Pauline Gadea

I decided 2 years ago to leave jobs in the media to go learning how to make cheese. I saw this as a step towards essential freedom.

Beyond choosing a life much more in touch with nature and craft, it would give me the freedom to carry around with me the ability to eventually fit with a concrete valuable knowledge into communities that aim at producing their own means of subsistence as much as possible, maybe creating my own means of subsistence in the end. It represented a step which would make it possible for me to build a life outside both the mainstream work system and the food system. I see both of those systems as freedom down-takers. My statement was more or less “I want to create something I would be proud of with my bare hands in a settled place, which would help to tend to freedom for me and a small community I choose. If not, I feel like I m neutral in the best case scenario in a path to global freedom, feeding a mass system which deprives it in the worst way of looking at it.”

This vision, of freedom linked with self-sufficiency in food supplies and self-determination in terms of human organisation, is commonly shared, at least as an ideal goal, but is also seen as quite extreme in terms of the changes it requires for most people’s ways of living. Making a step towards it was a way to challenge my own motivation, my own limits in relation to this fantasized ideal of real, deep, freedom and its connection with a rural life.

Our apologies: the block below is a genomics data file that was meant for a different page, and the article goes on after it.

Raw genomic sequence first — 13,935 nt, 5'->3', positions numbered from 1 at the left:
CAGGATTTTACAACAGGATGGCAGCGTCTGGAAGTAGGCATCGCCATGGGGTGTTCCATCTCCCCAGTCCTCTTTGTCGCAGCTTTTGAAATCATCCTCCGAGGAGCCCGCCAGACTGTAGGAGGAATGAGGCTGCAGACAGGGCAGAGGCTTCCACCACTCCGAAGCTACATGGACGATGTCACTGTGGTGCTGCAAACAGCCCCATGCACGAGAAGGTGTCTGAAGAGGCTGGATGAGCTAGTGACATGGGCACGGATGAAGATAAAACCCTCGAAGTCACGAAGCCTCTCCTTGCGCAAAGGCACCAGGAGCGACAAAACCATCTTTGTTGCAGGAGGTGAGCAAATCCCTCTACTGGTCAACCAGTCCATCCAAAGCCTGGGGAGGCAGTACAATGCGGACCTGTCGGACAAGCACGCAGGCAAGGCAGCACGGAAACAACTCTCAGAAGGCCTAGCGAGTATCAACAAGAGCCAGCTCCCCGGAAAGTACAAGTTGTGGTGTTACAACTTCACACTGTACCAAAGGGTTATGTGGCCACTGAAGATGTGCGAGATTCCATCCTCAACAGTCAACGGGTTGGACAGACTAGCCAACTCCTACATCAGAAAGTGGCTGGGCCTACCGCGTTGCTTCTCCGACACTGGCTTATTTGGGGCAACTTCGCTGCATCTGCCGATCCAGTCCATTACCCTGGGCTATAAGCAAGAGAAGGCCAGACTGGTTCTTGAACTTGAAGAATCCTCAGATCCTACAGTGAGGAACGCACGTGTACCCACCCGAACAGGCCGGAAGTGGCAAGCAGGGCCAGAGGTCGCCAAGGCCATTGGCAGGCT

In order to learn properly, I had to deal amongst other things with the traditional farming work culture as an employee, a reality which was further from the concept of freedom than I had experienced in all other work situations, in terms of hierarchy, of hour-based deadline pressure, of physical commitment. I didn’t fit in but I still had to learn, and earning money in the process also was quite essential.

You see your friends obtaining more freedom and self-realisations by more classical means. Mainly by just mastering their work field little by little, you see them having little by little better salaries, wider responsibilities, recognition and range of action in what they are doing. Then you start to wonder why you have to make it so complicated... I questioned my choices. Of course, making cheese does not provide the same kind of freedom I was after when I decided on this change of life, but it still gives the comfort and confidence I might need for any future achievement.

In the end, setting a precise, high goal of freedom as a core preoccupation in my life as a starting point hasn’t led me to more actual freedom (yet), but it obliges me to ask myself very often what is that I’m doing and why am I doing it. Answering those questions makes the commitment deeper and slowly creates the connections I need to live a life closer to my ideals, like a vow I made that forces me to be brave when I feel insecure about what I am doing, and making it silly to worry about where I am going to keep those three pieces of furniture for a while.

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